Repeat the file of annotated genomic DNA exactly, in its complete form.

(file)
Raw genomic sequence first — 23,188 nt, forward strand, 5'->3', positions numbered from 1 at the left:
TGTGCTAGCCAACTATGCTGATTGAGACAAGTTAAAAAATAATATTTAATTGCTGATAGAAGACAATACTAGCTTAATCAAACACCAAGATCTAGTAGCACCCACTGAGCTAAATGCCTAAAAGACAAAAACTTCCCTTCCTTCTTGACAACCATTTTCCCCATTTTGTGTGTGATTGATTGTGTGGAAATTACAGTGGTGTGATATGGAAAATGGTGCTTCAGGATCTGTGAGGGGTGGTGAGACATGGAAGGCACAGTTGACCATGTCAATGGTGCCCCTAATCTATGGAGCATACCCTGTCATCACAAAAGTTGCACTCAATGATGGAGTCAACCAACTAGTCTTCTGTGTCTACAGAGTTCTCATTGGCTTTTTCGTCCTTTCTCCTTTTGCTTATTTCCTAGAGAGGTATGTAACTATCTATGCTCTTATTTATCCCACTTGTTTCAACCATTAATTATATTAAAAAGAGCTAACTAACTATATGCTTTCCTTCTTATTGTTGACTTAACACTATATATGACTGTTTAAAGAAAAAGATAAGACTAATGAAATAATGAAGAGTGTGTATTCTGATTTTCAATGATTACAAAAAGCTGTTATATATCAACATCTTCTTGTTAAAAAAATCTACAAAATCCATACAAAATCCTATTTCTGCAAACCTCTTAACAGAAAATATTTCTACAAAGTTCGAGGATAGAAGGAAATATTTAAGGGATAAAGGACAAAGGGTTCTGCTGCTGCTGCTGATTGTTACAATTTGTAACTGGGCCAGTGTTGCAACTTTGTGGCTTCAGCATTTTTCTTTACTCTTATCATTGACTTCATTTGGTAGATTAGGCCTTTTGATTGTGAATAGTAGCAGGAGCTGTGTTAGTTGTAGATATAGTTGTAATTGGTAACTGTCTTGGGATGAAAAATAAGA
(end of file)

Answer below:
Raw genomic sequence first — 23,188 nt, forward strand, 5'->3', positions numbered from 1 at the left:
TGTGCTAGCCAACTATGCTGATTGAGACAAGTTAAAAAATAATATTTAATTGCTGATAGAAGACAATACTAGCTTAATCAAACACCAAGATCTAGTAGCACCCACTGAGCTAAATGCCTAAAAGACAAAAACTTCCCTTCCTTCTTGACAACCATTTTCCCCATTTTGTGTGTGATTGATTGTGTGGAAATTACAGTGGTGTGATATGGAAAATGGTGCTTCAGGATCTGTGAGGGGTGGTGAGACATGGAAGGCACAGTTGACCATGTCAATGGTGCCCCTAATCTATGGAGCATACCCTGTCATCACAAAAGTTGCACTCAATGATGGAGTCAACCAACTAGTCTTCTGTGTCTACAGAGTTCTCATTGGCTTTTTCGTCCTTTCTCCTTTTGCTTATTTCCTAGAGAGGTATGTAACTATCTATGCTCTTATTTATCCCACTTGTTTCAACCATTAATTATATTAAAAAGAGCTAACTAACTATATGCTTTCCTTCTTATTGTTGACTTAACACTATATATGACTGTTTAAAGAAAAAGATAAGACTAATGAAATAATGAAGAGTGTGTATTCTGATTTTCAATGATTACAAAAAGCTGTTATATATCAACATCTTCTTGTTAAAAAAATCTACAAAATCCATACAAAATCCTATTTCTGCAAACCTCTTAACAGAAAATATTTCTACAAAGTTCGAGGATAGAAGGAAATATTTAAGGGATAAAGGACAAAGGGTTCTGCTGCTGCTGCTGATTGTTACAATTTGTAACTGGGCCAGTGTTGCAACTTTGTGGCTTCAGCATTTTTCTTTACTCTTATCATTGACTTCATTTGGTAGATTAGGCCTTTTGATTGTGAATAGTAGCAGGAGCTGTGTTAGTTGTAGATATAGTTGTAATTGGTAACTGTCTTGGGATGAAAAATAAGA